ARCHITECT – CHIT(note) in A, RECT(o)
16 Driver drops off one posh portable heater (8)
CHAUFFER – CHAUFFEUR(driver) missing a U
18 Easily influenced, likely to support head of party (7)
PLIABLE – LIABLE(likely) under P(arty)
20 Innocent woman joins dance (7)
LAMBADA – LAMB(innocent), ADA(woman)
21 Bird‘s piercing cry, tail twitching (6)
SHRIKE – SHRIKE(bird) with the last two letters swapped
23 Join in French function that’s endless (5)
ENROL – EN(in, in French), then ROL(e) (function)
24 Small amount of money enough for setter? Not me! (4)
CENT – CEMENT(setter) missing ME

48 comments on “Times 27076 – put that bloody cigarette out!”

  1. The last 5 minutes were taken up with trying to think of something other than ARCHITECT or trying to justify it. Couldn’t do either, so I flung it in and hoped for the best. There’s a town called Paso Robles in California (‘Robles’ rhymes with ‘nobles’, of course), which helped me. GREEN BERETs are the only commandos I know of; I parsed after putting it in. Fortunately I knew BRUM, and filled it in. I put in SAKI because it had to be; afterwards I looked up ‘sacky’ and ‘socky’, but of course it didn’t occur to me to try ‘sarky’. DNK CHAUFFER. Some nice misleading in the clues, like ‘on’ in 5ac and ‘setter’ in 24d. COD to BRITISH MUSEUM.

    Edited at 2018-06-28 05:43 am (UTC)

      1. Thanks; I’ll try to remember that. Hard to think of them as ‘jollies’!
      2. I wonder if Leathernecks for US Marines derives from that. USMCs are less respectfully known as Jarheads.

        Edited at 2018-06-28 12:46 pm (UTC)

        1. I believe both terms derive from a large leather collar that troops wore to protect their necks from slashing by swords. The collar protruded above the uniform and looked like the top of a leather boot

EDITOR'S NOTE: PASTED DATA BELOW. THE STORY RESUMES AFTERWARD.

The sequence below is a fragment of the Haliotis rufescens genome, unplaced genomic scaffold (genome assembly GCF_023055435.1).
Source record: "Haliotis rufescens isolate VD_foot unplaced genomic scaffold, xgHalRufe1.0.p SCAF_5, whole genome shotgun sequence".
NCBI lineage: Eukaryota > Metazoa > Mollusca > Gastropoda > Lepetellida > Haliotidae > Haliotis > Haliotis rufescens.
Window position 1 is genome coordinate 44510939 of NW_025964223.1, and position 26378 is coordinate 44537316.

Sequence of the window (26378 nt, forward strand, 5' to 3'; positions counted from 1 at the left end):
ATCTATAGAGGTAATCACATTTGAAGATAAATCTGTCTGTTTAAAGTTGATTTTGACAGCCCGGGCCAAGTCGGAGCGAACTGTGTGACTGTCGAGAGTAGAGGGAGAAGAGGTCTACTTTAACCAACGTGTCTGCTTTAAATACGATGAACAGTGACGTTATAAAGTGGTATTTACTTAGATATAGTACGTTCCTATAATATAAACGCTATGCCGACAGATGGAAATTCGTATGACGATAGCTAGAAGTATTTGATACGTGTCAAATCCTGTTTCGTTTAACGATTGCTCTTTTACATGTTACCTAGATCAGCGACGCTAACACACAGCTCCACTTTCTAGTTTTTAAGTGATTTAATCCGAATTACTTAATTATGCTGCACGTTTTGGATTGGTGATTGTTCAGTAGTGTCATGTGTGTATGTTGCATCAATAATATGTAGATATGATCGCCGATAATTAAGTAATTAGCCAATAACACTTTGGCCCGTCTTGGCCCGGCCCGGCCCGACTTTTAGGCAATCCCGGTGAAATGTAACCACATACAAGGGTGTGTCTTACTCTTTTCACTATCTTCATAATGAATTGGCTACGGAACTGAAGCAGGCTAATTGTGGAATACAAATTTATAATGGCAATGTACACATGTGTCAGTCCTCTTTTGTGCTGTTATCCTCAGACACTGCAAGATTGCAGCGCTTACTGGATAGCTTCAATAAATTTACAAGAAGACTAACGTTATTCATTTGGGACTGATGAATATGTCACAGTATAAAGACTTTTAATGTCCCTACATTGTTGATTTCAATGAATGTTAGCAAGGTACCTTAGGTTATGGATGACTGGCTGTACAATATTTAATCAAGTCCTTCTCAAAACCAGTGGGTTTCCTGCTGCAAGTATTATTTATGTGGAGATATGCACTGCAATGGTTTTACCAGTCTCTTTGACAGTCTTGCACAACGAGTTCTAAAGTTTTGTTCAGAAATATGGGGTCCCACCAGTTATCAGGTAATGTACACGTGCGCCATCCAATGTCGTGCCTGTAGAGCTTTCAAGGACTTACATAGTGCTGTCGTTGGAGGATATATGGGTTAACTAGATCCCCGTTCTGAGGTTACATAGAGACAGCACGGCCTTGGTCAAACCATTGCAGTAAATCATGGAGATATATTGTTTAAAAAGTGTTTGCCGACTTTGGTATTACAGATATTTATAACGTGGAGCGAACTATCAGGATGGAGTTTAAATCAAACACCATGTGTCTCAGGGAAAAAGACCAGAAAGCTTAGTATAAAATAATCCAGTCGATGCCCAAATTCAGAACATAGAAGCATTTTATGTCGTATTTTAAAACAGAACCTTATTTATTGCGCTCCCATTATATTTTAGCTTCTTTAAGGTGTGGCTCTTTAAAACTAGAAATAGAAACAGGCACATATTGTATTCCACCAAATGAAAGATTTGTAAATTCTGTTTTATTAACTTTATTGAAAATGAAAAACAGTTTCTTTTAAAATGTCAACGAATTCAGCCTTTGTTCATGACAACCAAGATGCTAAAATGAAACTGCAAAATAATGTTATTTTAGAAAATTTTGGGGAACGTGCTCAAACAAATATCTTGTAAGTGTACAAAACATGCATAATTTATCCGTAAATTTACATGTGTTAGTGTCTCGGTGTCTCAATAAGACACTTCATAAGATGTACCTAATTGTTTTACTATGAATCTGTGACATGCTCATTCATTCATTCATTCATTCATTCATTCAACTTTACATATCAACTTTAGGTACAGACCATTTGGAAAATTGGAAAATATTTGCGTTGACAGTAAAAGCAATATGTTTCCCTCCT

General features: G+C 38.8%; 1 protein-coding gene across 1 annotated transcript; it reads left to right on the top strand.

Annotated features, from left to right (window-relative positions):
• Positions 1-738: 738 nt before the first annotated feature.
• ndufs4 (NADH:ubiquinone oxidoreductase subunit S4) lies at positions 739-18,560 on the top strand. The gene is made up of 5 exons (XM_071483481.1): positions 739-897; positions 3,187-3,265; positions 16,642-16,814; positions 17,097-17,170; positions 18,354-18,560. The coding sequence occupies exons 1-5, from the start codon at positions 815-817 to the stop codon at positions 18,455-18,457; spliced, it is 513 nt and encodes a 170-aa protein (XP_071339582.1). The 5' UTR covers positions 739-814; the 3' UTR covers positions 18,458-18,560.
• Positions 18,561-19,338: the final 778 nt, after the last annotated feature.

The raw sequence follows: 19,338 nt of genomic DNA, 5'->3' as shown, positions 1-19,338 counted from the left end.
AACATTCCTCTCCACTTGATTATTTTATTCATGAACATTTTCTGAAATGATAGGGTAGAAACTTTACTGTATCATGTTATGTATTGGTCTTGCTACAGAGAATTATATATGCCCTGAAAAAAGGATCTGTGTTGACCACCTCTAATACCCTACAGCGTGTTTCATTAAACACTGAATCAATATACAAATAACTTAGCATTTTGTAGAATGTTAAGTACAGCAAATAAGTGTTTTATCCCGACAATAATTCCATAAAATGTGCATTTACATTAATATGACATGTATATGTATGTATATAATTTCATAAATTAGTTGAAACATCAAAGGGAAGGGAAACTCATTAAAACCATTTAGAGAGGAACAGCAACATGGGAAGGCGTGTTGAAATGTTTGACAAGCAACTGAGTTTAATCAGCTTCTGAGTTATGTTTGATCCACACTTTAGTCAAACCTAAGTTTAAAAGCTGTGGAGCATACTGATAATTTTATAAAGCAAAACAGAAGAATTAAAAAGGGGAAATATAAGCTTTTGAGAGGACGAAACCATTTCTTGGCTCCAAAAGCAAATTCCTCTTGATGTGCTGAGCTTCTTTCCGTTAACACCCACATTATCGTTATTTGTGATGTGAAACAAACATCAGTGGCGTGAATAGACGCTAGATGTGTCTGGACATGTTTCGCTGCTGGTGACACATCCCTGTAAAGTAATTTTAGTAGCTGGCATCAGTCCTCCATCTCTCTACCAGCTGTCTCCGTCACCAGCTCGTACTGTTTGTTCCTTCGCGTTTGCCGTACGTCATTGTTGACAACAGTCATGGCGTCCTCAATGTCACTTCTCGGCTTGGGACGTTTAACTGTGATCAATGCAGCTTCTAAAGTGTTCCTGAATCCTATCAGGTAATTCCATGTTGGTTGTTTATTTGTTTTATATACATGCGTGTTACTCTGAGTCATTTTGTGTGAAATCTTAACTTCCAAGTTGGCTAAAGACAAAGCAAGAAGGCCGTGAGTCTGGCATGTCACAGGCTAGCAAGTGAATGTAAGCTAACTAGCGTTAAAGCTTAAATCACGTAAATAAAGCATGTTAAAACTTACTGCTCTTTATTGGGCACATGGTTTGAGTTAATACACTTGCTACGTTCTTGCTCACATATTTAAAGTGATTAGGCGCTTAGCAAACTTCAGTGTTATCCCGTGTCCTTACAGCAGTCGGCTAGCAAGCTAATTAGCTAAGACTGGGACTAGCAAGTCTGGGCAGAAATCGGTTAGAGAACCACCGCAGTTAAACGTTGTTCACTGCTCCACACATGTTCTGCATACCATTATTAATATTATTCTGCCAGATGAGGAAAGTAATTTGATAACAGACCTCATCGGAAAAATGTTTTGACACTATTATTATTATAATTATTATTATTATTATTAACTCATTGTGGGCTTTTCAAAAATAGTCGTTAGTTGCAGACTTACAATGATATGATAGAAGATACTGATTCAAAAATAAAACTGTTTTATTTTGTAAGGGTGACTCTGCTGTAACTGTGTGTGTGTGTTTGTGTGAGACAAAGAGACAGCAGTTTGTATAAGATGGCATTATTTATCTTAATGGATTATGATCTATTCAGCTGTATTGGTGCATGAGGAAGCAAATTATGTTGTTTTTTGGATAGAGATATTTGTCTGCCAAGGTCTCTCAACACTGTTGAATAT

2. Didn’t know ROBLE, CHAUFFER or EMENDATORY but it was the SE corner that gave me the most trouble, especially 26ac and 28ac. Only once I had worked out that ‘bug’ equalled INFURIATE did I make the connection between ‘wrapped up warm and ‘INFUR’.

    Edited at 2018-06-28 05:41 am (UTC)

  3. I didn’t know or remember “sarky,” but I did think of the right author after getting the S. That’s the only one I didn’t parse before coming here. But I don’t see CRACK DON with an N inside (that is only one “new,” not “news”—and the letter that is missing is W, not N). The tight-fisted drug user is glad to hear that (the price of) CRACK (is) DOWN. A “crack don” would be a dealer, not a user. And the watchword in the biz—so I hear—is “Don’t get high on your own supply.” (And what are you smoking? Ha ha.)

    I got CHAUFFER when I stopped trying to think of a word already in my vocabulary. Must have seen the aforementioned town name before, but ROBLE was only a guess. Last ones in were ARCHITECT and CENT. Nice surfaces here, although 21 ends with a bit of a dangler.

    Edited at 2018-06-28 06:13 am (UTC)

    1. Your CRACK DOWN interpretation is clearly right. George was probably fine until that third cocktail
  4. 33 minutes, so this rates as the easier end of the spectrum for me. I’d have achieved my target half-hour but for the unknown ROBLE and CHAUFFER, and the somewhat tricky EMENDATORY which all needed a little extra brainwork. CHANDLER as ‘author’ came up as recently as 11 June in QC 1110.